Another independent international assessment of Papua New Guinea’s financial management has contradicted the spin and deception by Prime Minister Peter O’Neill, Treasury Secretary Daire Vele and the mainstream media led by the Post-Courier.

The report, Poor Financial Management in PNG: Can It Be Turned Around? Is available here: . It was written by PFMConnect, a respected international consultancy specialising in developing country financial

The report slams the O’Neill Government’s financial management and reinforces the criticism of other independent international observers who have exposed the corruption, incompetence and waste that is rife under Peter O’Neill and Daire Vele.

Papua New Guinea ranks 21st out of the 24 assessments of Public Financial Management conducted by the IMF last year, according to the report.

Most alarming is the fact that under Mr O’Neill and Mr Vele, public financial management is almost twice as bad as it was previously.

In the last assessment, in 2009, 32 per cent of Performance Indicators were in the highest categories of A and B.

In the 2015 assessment, only 18 per cent of PIs were in the A and B categories.

“The fall … suggests a major deterioration in public financial management in PNG,” the report says.
“Most of the 2015 (IMF) report contains a damning indictment of financial administration: control over budget execution is weak; there are high levels of variance between budget and expenditure;
expenditure control is weak; project implementation is weak; budgets contain insufficient analytical
detail; many bank reconciliations are not carried out in a timely manner and contain significant
unresolved items; the coverage and classification of in-year data does not allow comparison with
original approved budgets; many state-owned enterprises receive very poor audit reports; there is no
overall PFM reform strategy; and much else besides. "Clearly, financial management in PNG is in a parlous state.”

In other words, corruption, waste and mismanagement are out of control. The defence of public financial management by Mr O’Neill and Mr Vele and the Post-Courier are nothing but lies.

Mr O’Neill and Mr Vele are actually at the forefront of corruption, waste and mismanagement.
The report indicates that secrecy is a key factor in the O’Neill Government’s promotion of corruption to benefit its Members of Parliament and its private-sector cronies.

It recognizes that “Good public financial management is an essential component of policy development, service and project implementation, obtaining value-for-money, promoting economic development, fighting corruption and providing public accountability.

The report notes in particular the failure to have SOEs properly audited – it is common knowledge that they have become personal piggy banks for corrupt politicians and corrupt contractors and advisers. This has occurred because of the deliberate lack of transparency and accountability of SOEs and the refusal of the Auditor-General and other authorities to act against blatant corruption by SOE directors and management.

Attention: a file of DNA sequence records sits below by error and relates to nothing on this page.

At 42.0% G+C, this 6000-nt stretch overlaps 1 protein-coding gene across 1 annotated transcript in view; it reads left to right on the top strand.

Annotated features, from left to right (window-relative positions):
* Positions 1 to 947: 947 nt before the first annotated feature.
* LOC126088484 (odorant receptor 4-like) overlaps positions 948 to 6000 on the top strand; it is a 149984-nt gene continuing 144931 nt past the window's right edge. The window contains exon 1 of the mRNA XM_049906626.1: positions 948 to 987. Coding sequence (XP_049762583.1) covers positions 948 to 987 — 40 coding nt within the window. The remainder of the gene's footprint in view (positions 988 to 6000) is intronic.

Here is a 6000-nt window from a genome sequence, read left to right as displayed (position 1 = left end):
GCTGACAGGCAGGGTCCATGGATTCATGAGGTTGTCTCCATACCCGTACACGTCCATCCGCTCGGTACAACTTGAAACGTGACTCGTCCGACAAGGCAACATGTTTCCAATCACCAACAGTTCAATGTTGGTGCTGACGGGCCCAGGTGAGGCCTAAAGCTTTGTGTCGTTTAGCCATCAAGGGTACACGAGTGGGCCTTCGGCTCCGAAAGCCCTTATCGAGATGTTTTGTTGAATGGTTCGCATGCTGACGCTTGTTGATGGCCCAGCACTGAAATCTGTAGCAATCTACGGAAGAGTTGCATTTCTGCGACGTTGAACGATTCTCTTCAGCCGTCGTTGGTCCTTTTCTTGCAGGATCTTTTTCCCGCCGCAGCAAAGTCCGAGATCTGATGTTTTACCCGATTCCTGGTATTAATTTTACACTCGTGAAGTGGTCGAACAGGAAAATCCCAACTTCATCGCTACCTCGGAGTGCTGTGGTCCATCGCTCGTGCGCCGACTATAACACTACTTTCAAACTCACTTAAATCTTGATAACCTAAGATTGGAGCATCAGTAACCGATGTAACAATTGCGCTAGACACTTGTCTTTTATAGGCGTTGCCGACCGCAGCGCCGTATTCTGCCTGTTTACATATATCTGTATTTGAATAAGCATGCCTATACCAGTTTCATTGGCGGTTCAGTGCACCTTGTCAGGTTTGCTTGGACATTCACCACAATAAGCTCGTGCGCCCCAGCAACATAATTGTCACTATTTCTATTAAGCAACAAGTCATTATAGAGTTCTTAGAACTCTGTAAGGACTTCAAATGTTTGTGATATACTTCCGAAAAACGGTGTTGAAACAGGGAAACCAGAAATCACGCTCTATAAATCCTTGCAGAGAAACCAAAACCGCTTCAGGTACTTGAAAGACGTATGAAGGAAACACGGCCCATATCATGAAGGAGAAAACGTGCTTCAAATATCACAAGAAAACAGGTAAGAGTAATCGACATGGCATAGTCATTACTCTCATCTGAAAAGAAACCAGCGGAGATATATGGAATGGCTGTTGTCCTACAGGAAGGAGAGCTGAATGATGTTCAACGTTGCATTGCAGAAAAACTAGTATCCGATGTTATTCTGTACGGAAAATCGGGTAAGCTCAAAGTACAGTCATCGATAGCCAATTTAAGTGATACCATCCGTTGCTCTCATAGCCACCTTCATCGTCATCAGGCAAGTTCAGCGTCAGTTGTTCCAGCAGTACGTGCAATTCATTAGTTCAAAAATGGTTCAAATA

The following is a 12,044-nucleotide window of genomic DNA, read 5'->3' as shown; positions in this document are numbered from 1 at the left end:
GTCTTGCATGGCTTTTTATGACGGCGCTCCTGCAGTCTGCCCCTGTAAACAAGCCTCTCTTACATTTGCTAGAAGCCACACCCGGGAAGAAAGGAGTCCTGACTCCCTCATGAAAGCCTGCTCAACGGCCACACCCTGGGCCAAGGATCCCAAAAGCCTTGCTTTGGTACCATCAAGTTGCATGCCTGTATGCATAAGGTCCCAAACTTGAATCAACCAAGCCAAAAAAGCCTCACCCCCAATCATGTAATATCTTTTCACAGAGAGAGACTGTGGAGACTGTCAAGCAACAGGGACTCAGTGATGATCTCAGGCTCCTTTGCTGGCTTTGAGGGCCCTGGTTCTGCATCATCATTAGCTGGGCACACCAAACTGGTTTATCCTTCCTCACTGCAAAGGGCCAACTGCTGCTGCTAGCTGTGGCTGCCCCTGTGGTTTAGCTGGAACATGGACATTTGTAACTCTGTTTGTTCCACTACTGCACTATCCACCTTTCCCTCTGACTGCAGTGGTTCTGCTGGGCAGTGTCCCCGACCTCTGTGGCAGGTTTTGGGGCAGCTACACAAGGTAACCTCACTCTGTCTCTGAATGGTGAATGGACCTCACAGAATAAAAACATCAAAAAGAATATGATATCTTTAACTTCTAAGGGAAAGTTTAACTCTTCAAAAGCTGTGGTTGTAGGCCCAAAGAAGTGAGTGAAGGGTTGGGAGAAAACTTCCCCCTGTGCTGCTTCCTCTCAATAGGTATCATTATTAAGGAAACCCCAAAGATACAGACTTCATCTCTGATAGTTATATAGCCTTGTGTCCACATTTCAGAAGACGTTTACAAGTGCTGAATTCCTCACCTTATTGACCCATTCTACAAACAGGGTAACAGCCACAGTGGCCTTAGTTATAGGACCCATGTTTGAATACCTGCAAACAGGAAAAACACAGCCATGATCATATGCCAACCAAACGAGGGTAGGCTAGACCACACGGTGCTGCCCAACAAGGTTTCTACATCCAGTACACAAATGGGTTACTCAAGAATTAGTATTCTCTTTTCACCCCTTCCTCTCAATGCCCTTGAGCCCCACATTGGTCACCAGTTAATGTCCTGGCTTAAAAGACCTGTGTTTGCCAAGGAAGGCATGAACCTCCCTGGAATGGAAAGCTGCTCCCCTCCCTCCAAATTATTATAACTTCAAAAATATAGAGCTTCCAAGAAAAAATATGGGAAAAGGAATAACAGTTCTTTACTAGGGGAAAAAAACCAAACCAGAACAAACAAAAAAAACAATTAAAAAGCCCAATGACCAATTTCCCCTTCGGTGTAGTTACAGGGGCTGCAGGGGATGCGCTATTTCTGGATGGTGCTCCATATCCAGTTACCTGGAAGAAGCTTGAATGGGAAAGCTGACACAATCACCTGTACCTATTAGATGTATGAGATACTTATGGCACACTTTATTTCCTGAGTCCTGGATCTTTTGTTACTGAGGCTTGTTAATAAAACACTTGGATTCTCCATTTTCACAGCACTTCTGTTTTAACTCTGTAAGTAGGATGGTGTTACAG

The policy of secrecy across the O’Neill Government – preventing the citizens of Papua New Guinea
from knowing the true state of affairs in the economy and government finances - is the real reason
behind the recent decision to expel Australian advisers, especially from departments such as Finance,
Planning and Treasury.

O'Neill feels threatened by ministers, public servants and advisors who push for real reform, which is
why they are resisted, silenced and sidelined. He fears exposure of his own corruption.

If the government is serious about improving financial management then it needs to welcome feedback, embrace a discussion of the issues, instead of attacking individuals and diverting attention.
It results in issues such as the theft of K2.5 billion in Government contributions to Nambawan Super,
which both the Government and Nambawan Super tried to keep secret.
It results in an ever-increasing financial burden on ordinary Papua New Guineans – the latest is the rise in MVIL’s registration and insurance fees, which have almost doubled since last year and which the Government also tried to keep secret.

O'Neill does not want transparency and accountability, because that would reveal the depth of his

As PNGBlogs has previously reported, more than K3 billion a year is likely being stolen and wasted by O’Neill, his politicians, and their public service and private sector cronies.

Over the five-year life of the O’Neill regime, they have likely stolen or wasted more than K15 billion.
These estimates are based on figures made public by the Prime Minister himself, Works Minister
Francis Awesa and the head of Task Force Sweep, Sam Koim, in the last few years.

The report calls for an open assessment of the challenges in reforming public financial management
and the causes of the failures identified over many years.

However there appears to be no avenue open for reform – the Government led by the Prime Minister
and Treasury Secretary have no interest in it. Nor does the private sector, which has increasingly
flourished as corruption has worsened.

NOTE: The PMFConnect report is based on the IMF’s Public Expenditure and Financial Accountability  Assessment, conducted in PNG in August 2015. The IMF Assessment is available here:

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